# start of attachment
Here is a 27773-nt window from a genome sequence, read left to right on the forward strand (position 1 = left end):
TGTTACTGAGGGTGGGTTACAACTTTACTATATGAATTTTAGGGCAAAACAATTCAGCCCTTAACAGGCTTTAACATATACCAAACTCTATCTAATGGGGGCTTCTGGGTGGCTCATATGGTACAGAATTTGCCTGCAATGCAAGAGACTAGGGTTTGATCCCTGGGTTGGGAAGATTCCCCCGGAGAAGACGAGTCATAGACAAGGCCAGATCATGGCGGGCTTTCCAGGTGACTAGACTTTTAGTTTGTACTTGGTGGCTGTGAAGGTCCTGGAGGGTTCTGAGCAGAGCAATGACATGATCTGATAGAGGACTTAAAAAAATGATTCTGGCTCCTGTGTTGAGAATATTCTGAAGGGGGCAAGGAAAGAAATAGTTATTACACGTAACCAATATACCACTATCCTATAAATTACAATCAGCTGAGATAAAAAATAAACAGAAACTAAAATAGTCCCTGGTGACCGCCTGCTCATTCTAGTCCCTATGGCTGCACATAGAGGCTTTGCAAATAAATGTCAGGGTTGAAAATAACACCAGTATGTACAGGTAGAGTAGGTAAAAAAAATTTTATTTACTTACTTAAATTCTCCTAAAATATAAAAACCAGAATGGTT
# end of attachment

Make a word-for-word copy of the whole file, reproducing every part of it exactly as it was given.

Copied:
Here is a 27773-nt window from a genome sequence, read left to right on the forward strand (position 1 = left end):
TGTTACTGAGGGTGGGTTACAACTTTACTATATGAATTTTAGGGCAAAACAATTCAGCCCTTAACAGGCTTTAACATATACCAAACTCTATCTAATGGGGGCTTCTGGGTGGCTCATATGGTACAGAATTTGCCTGCAATGCAAGAGACTAGGGTTTGATCCCTGGGTTGGGAAGATTCCCCCGGAGAAGACGAGTCATAGACAAGGCCAGATCATGGCGGGCTTTCCAGGTGACTAGACTTTTAGTTTGTACTTGGTGGCTGTGAAGGTCCTGGAGGGTTCTGAGCAGAGCAATGACATGATCTGATAGAGGACTTAAAAAAATGATTCTGGCTCCTGTGTTGAGAATATTCTGAAGGGGGCAAGGAAAGAAATAGTTATTACACGTAACCAATATACCACTATCCTATAAATTACAATCAGCTGAGATAAAAAATAAACAGAAACTAAAATAGTCCCTGGTGACCGCCTGCTCATTCTAGTCCCTATGGCTGCACATAGAGGCTTTGCAAATAAATGTCAGGGTTGAAAATAACACCAGTATGTACAGGTAGAGTAGGTAAAAAAAATTTTATTTACTTACTTAAATTCTCCTAAAATATAAAAACCAGAATGGTT